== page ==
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psychoceramics: The Netizen - Impolitic

And now, an article from HotWired, about the universality
of extremist politics:

>                [The Netizen]  [Image]12 June 1996
>               Running with the Devil          [Noise]
>               Impolitic                        James
>               [Image]                        Pinkerton
>               by John Heilemann                Noise
>               Moscow, 11 June                  ....
>               [Image]
>  See also:                                   [Daily Poll]
>  Special       [G] ennadi Zyuganov may be    The Fire
>  Report            new to this democracy     This Time
>  by Brock     thing, but his news           Daily Poll
>  N. Meeks     conference today in the          ....
>  and Declan   heart of downtown Moscow
>  McCullagh    was, in all respects but       [Daily Quote]
>  A thousand   one, a curiously familiar       A Fond
>  points of    sort of affair.                Farewell
>  blight                                        Daily
>               On stage, surrounded by TV       Quote
>               cameras, Zyuganov sat in a       ....
>               tan suit, his few remaining
>  Media Rant   hairs slicked back and          [Links]
>  by Jon       patted down on his head, and    Life on
>  Katz         proceeded to sound just like  the Inside
>  Powell and   any American presidential        Links
>  Dole are     candidate (only his voice        ....
>  probably     was thicker, and more
>  liars        ominous). He chided Boris
>               Yeltsin for not debating
>               him. He deflected questions
>               about who might make up a
>  [-   HuntingtZyuganov cabinet. And he
>               spun - furiously - when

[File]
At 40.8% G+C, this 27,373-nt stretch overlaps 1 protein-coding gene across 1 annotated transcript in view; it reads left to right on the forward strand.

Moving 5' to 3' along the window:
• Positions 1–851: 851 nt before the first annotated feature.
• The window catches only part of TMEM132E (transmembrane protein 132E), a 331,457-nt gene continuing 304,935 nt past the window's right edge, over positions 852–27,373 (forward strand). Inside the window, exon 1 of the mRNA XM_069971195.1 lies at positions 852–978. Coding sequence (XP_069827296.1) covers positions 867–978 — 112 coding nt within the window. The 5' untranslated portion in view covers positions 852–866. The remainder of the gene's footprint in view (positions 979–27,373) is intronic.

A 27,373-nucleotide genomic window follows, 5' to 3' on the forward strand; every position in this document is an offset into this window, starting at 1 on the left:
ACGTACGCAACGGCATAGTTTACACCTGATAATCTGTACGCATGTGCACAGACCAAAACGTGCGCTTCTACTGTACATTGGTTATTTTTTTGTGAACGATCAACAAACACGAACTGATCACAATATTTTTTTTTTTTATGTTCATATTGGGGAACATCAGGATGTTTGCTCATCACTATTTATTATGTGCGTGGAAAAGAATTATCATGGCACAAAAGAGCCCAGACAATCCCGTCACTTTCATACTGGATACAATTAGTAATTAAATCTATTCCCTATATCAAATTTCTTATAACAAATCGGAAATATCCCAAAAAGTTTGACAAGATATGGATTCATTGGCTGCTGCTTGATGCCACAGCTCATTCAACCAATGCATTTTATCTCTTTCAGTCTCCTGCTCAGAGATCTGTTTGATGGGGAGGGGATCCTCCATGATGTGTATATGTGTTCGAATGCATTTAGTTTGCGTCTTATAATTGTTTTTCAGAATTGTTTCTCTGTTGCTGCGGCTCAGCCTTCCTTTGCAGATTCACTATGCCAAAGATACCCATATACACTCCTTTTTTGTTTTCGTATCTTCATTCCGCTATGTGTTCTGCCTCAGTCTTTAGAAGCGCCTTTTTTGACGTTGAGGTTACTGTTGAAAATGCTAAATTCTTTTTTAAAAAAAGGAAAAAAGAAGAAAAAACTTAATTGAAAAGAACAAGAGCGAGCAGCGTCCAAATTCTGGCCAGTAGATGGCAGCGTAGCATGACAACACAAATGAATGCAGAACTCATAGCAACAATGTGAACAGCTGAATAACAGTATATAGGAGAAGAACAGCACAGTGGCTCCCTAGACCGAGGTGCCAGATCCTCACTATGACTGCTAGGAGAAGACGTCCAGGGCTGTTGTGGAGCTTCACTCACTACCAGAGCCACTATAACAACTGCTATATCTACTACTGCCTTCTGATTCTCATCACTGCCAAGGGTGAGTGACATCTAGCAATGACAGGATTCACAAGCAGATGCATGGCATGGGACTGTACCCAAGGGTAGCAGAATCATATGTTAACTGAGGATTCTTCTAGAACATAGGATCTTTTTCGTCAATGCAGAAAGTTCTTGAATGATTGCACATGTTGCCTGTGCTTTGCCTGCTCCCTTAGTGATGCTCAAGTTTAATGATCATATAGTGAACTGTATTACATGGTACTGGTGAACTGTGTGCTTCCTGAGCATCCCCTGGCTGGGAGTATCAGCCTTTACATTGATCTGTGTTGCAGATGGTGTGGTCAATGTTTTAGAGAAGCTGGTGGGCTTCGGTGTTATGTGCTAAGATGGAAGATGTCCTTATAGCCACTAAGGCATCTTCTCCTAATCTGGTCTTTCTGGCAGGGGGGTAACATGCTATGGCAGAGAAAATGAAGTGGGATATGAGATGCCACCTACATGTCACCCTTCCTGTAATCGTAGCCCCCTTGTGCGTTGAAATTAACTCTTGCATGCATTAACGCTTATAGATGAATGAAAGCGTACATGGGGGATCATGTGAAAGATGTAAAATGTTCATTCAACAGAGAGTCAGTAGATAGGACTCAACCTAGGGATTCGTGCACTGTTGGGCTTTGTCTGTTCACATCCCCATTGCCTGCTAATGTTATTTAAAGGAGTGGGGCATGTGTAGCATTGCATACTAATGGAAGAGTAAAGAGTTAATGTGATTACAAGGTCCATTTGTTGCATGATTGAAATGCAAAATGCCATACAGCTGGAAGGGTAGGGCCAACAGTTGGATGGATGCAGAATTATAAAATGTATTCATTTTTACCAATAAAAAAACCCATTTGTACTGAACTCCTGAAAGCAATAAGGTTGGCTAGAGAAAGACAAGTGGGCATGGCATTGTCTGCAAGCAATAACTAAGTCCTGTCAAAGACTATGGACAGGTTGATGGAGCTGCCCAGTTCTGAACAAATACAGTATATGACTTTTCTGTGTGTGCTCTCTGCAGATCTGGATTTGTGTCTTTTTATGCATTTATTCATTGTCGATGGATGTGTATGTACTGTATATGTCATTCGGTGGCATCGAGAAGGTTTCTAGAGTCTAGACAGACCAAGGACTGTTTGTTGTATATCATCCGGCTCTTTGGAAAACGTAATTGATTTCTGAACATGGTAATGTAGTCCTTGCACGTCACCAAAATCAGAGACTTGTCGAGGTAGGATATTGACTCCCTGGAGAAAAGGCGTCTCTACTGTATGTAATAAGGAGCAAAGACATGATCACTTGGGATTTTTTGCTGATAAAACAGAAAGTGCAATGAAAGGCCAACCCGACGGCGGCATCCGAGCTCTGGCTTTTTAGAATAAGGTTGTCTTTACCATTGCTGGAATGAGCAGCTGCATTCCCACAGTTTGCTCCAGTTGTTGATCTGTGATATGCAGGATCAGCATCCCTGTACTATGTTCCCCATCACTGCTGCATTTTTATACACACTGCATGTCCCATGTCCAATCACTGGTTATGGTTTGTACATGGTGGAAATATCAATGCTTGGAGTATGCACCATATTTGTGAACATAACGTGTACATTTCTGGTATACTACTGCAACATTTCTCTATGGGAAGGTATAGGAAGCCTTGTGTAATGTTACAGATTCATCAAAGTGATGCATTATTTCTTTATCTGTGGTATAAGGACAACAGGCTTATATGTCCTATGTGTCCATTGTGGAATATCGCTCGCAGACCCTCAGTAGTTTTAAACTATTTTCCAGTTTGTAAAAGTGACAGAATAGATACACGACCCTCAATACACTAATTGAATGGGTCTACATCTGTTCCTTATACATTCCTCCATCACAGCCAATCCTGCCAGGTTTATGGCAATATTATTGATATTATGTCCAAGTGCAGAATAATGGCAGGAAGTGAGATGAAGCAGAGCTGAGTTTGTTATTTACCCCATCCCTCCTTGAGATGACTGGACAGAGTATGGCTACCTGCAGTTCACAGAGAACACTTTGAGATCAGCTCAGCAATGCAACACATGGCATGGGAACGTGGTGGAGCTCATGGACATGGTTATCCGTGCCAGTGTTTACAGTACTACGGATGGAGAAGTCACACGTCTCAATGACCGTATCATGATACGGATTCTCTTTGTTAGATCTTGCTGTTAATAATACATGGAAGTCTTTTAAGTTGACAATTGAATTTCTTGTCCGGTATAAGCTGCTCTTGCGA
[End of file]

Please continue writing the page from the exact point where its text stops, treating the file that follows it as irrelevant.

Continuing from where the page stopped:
>               asked about Yeltsin's
>               apparent dramatic rise in
>               the polls. "Someone's rating
>               doesn't grow that quickly,"
>               he said. "Only a bamboo in
>               the jungle can do that."
>  Post of       [MORE RUSSIANS] As I said, familiar -
>  the Day                       except for one thing: time
>  Join the     and again, Zyuganov was asked not just about
>  revolution   his views on Stalin, but how he felt about
>               Hitler, too.
>               Zyuganov ducked these questions like a pro. I
>               was pondering whether any other serious
>               political candidate in a major world power is
>               routinely asked whether he has a soft spot
>               for der Führer. And then I remembered that
>  Don't look   Pat Buchanan used to be asked questions like
>  back         that (OK, not quite like that, but questions,
>               at least, about his defense of accused Nazi
>               war criminals) all the time.
>               Buchanan has, of course, often been compared
>               to another of the Russian candidates, the
>               hot-headed ultranationalist Vladimir
>               Zhirinovsky. Indeed, you may recall the
>               headlines during the primaries when Vlad
>               actually endorsed Pat. (Wise heads that they
>               are, Buchanan's people rejected the
>               endorsement, which led Zhirinovsky, in turn,
>               to send Pat a second letter accusing him of
>               being a Zionist. Go figure....)
>               But the truth is that, in many important
>               respects, it's Zyuganov, not Zhirinovsky, who
>               is the Pat Buchanan of Russian politics. The
>               Communist is, it must be said, Buchanan
>               without the charm - or the wit, or the
>               oratorical skills, or the sense of humor. But